Tue, 24 Nov 2020

CANBERRA, Oct. 30 (Xinhua) -- The top economic adviser to the Australian government has called for an overhaul of the support system for indigenous Australians.

The Productivity Commission on Friday published a review of the Australia's indigenous support programs. It found that the programs were developed without adequate consultation with Aboriginal and Torres Strait Islander communities.

The Australian government spends 35 billion Australian dollars (24.6 billion U.S. dollars) every year on indigenous affairs including education, health and welfare.

Prime Minister Scott Morrison in July announced an overhaul of the "Closing the Gap" scheme, which aims to address the disadvantages faced by indigenous Australians, that requires federal, state and territory governments to work with indigenous communities to achieve 16 targets for reducing disadvantage.

The Productivity Commission report accounted for the new agreement but said evidence supporting its approach was "thin."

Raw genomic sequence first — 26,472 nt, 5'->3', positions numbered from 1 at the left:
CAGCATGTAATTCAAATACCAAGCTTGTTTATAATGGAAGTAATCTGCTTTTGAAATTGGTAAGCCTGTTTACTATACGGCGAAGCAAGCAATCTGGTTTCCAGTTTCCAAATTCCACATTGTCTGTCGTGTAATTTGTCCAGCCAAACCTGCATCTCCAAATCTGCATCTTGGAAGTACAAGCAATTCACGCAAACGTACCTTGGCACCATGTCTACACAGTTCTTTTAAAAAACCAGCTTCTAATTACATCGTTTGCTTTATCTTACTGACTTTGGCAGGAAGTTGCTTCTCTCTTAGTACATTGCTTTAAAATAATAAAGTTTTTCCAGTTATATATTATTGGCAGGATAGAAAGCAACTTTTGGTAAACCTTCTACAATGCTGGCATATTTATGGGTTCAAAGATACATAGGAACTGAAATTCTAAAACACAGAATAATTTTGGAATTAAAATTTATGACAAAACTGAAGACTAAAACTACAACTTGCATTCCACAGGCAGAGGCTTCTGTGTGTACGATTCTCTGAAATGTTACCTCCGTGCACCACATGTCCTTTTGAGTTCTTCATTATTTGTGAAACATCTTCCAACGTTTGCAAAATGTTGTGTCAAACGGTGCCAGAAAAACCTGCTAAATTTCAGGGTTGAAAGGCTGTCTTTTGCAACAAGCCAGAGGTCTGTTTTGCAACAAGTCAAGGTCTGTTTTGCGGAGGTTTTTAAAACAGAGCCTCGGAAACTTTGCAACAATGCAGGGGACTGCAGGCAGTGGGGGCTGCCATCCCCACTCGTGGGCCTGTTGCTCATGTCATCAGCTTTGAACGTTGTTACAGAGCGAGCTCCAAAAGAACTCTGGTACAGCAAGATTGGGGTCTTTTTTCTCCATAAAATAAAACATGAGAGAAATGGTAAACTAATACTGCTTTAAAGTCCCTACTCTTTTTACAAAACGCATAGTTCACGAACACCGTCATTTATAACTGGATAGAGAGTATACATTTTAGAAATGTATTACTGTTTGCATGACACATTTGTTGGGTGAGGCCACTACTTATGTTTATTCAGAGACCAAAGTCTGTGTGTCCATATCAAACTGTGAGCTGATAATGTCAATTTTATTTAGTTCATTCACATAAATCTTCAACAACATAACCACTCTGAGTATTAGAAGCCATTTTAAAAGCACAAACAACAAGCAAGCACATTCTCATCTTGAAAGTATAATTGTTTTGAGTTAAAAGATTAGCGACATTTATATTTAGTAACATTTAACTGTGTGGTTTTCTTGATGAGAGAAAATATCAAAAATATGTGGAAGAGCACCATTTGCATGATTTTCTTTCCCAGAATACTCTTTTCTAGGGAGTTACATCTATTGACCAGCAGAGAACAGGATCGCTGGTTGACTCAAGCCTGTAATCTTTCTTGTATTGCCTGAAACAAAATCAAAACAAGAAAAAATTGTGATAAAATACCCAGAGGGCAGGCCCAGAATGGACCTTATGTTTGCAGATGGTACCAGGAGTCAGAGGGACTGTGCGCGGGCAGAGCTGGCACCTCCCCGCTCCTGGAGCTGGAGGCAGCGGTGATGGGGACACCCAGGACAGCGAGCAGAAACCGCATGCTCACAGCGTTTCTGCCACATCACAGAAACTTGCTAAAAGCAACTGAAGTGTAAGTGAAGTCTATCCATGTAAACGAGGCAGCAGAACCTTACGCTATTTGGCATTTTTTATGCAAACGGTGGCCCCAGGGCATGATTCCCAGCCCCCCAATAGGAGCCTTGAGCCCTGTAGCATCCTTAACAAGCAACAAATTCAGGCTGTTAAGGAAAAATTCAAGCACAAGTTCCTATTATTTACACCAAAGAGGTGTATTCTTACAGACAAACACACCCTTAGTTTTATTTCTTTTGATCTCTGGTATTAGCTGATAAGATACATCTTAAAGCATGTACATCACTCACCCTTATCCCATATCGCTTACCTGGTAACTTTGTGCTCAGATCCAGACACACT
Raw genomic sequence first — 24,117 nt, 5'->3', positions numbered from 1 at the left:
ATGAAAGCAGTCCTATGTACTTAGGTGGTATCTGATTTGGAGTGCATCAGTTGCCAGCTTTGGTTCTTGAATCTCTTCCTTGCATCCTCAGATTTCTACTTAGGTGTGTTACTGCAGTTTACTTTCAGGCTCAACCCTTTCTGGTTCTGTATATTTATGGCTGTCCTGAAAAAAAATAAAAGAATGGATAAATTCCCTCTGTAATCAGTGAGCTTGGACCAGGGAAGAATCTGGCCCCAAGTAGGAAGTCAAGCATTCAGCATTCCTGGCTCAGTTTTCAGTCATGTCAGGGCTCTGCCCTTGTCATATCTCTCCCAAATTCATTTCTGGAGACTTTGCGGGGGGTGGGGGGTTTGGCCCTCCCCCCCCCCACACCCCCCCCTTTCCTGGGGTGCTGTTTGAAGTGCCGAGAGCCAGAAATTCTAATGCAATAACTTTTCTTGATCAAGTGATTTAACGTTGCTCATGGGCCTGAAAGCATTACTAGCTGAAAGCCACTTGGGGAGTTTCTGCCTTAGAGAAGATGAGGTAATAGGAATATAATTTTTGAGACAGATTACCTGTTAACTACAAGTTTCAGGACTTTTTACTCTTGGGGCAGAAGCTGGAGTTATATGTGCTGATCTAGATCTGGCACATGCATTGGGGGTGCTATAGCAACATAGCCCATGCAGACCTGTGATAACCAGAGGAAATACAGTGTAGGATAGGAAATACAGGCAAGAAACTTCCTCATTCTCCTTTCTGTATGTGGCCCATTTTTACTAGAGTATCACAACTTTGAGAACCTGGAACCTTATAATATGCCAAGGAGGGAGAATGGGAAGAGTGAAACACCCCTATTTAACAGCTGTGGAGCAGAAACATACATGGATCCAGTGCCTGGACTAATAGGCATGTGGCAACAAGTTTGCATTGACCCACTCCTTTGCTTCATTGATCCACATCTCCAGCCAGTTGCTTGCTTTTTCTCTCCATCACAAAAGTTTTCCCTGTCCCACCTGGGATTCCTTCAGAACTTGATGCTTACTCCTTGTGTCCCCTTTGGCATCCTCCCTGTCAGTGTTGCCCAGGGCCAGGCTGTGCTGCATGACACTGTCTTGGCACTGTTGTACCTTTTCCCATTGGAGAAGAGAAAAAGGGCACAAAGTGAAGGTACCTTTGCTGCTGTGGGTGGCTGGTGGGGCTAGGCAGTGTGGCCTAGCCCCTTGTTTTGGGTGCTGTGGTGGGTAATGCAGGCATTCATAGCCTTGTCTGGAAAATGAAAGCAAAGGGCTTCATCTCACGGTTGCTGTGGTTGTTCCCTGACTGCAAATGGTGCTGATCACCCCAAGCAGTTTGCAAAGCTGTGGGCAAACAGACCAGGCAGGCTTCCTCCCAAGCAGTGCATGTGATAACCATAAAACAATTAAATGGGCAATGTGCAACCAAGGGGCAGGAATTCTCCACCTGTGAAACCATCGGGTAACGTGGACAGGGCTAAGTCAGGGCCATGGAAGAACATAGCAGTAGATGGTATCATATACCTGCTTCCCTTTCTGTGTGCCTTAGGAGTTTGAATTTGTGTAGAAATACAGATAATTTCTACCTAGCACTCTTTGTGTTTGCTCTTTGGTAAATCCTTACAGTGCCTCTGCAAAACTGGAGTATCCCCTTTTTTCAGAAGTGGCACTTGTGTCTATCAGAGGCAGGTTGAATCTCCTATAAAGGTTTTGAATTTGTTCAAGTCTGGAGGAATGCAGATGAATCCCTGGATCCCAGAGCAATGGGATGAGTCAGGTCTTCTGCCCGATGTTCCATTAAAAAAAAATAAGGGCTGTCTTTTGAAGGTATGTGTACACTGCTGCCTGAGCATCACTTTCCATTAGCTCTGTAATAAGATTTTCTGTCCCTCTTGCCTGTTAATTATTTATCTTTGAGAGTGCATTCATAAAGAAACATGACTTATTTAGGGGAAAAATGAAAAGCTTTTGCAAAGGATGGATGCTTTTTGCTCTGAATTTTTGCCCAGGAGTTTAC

"For decades there have been calls to better understand how policies and programs are affecting Aboriginal and Torres Strait Islander people," it said.

"But while governments have designed and modified hundreds of policies and programs for Aboriginal and Torres Strait Islander people ... the evidence about what works, and why, remains thin. And yet such evidence is central to designing effective policies."

The review was ordered by Treasurer Josh Frydenberg in April 2019.

It recommended a step-by-step review of whether money has been well spent to be conducted by a new independent body called the Office of Indigenous Policy Evaluation and an all-indigenous committee.

It cited the frustrations of indigenous organizations such as the Cape York Institute, which described the current system as "perverse" in its submission to the review.

"Evaluations of interventions that show clear and convincing outcomes in Indigenous affairs are few and far between... evidence about 'what works', including for whom, under what circumstances, at what cost and why, remains scant," it said.

"Given that the total spend on Indigenous affairs in Australia is nearing 35 billion AUD annually it seems perverse and a measure of the problems that under the current 'system' monitoring and evaluation does not improve results."

More Canberra News

Access More

Sign up for Canberra News

a daily newsletter full of things to discuss over drinks.and the great thing is that it's on the house!